You can access the site at: Relaunching Suramya’s Book Review Cafe.

There are some changes to the rating system that I have implemented for the reviews going forward to make the ratings easier to understand and more consistent. In the past I used a scale of 1-10 for the ratings but I will be using a scale of 1-5 (5 being the best) going forward.

Let me know if you have any questions/comments about the site or would like to give feedback on features that I should incorporate.

– Suramya

PS: This notice is duplicated on the Review site as well.

August 25, 2020

Using Bioacoustic signatures for Identification & Authentication

We have all heard about Biometric scanners that identify folks using their fingerprints, or Iris scan or even the shape of their ear. Then we have lower accuracy authenticating systems like Face recognition, voice recognition etc. Individually they might not be 100% accurate but combine one or more of these and we have the ability to create systems that are harder to fool. This is not to say that these systems are fool proof because there are ways around each of the examples I mentioned above, our photos are everywhere and given a pic of high enough quality it is possible to create a replica of the face or iris or even finger prints.

Due to the above mentioned shortcomings, scientists are always on lookout for more ways to authenticate and identify people. Researchers from South Korean have found that the signature created when sound waves pass through humans are unique enough to be used to identify individuals. Their work, described in a study published on 4 October in the IEEE Transactions on Cybernetics, suggests this technique can identify a person with 97 percent accuracy.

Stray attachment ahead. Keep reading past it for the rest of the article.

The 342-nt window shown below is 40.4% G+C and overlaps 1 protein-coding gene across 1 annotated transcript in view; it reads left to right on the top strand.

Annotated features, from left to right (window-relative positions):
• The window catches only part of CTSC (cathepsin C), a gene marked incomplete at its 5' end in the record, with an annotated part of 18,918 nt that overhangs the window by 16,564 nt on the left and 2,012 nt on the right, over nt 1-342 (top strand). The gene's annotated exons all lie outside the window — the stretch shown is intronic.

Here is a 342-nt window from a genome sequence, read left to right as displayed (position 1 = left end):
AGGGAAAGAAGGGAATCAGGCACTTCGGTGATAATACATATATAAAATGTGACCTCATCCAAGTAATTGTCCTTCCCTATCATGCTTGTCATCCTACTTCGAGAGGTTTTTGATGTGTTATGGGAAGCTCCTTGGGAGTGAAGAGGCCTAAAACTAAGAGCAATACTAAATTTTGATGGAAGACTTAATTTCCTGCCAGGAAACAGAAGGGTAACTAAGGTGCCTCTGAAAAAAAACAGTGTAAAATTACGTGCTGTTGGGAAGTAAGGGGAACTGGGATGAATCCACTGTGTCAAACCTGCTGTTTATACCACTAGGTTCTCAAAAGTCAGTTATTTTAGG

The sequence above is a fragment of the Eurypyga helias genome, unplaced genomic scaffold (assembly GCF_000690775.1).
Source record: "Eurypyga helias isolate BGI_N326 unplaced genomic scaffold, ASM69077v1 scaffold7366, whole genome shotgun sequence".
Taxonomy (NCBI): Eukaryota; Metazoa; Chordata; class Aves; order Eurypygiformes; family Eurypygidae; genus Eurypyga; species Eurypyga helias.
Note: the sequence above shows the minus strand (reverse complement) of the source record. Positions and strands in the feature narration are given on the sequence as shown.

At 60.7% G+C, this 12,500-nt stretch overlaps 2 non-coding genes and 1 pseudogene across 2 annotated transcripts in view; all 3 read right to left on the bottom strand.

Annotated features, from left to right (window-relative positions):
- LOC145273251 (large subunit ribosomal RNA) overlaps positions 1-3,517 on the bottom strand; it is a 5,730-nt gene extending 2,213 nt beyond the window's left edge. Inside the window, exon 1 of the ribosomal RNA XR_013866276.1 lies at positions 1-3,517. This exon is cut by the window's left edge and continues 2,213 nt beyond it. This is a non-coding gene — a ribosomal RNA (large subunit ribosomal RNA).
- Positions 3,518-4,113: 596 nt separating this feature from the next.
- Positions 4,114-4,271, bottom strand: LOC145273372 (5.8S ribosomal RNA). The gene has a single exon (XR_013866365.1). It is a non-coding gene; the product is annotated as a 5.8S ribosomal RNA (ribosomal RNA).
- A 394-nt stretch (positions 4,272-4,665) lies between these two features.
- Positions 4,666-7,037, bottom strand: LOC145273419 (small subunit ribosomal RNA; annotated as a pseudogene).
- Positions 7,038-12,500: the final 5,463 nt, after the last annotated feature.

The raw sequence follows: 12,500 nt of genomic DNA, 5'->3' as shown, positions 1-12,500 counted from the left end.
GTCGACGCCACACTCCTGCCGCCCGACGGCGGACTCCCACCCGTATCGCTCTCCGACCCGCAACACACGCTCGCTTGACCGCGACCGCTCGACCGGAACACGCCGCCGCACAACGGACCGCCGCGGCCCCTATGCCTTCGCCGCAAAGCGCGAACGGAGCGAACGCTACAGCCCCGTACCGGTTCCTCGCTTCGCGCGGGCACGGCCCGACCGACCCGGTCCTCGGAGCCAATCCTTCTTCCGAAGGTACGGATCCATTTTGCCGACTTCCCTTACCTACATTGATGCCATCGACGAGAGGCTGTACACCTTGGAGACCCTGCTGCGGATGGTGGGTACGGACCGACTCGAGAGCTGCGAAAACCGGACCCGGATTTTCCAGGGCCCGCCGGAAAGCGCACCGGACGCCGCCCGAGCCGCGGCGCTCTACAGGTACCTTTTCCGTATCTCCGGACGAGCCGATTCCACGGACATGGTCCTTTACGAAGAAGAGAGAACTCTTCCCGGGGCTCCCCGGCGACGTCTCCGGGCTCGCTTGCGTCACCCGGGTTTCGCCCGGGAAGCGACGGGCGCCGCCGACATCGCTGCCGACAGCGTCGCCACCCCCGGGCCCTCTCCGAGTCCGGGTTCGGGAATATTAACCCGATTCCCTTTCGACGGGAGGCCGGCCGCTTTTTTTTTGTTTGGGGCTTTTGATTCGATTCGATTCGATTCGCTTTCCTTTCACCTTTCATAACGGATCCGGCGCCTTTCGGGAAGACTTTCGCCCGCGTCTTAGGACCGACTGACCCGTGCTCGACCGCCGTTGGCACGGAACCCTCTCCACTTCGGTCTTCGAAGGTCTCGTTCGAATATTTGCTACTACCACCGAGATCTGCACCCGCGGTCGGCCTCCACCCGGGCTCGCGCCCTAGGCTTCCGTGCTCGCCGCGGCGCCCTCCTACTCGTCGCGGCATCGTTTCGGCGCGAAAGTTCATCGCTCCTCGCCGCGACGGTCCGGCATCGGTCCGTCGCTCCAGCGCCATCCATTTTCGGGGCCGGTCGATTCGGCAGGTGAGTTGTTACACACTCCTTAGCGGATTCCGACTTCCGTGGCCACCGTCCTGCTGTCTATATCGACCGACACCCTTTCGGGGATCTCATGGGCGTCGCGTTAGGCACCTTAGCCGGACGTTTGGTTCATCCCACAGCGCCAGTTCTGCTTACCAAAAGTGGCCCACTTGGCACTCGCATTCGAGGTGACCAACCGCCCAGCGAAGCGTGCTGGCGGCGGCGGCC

“Modeling allowed us to infer what structures or material features of the human body actually differentiated people,” explains Joo Yong Sim, one of the ETRI researchers who conducted the study. “For example, we could see how the structure, size, and weight of the bones, as well as the stiffness of the joints, affect the bioacoustics spectrum.”

[…]

Notably, the researchers were concerned that the accuracy of this approach could diminish with time, since the human body constantly changes its cells, matrices, and fluid content. To account for this, they acquired the acoustic data of participants at three separate intervals, each 30 days apart.

“We were very surprised that people’s bioacoustics spectral pattern maintained well over time, despite the concern that the pattern would change greatly,” says Sim. “These results suggest that the bioacoustics signature reflects more anatomical features than changes in water, body temperature, or biomolecule concentration in blood that change from day to day.”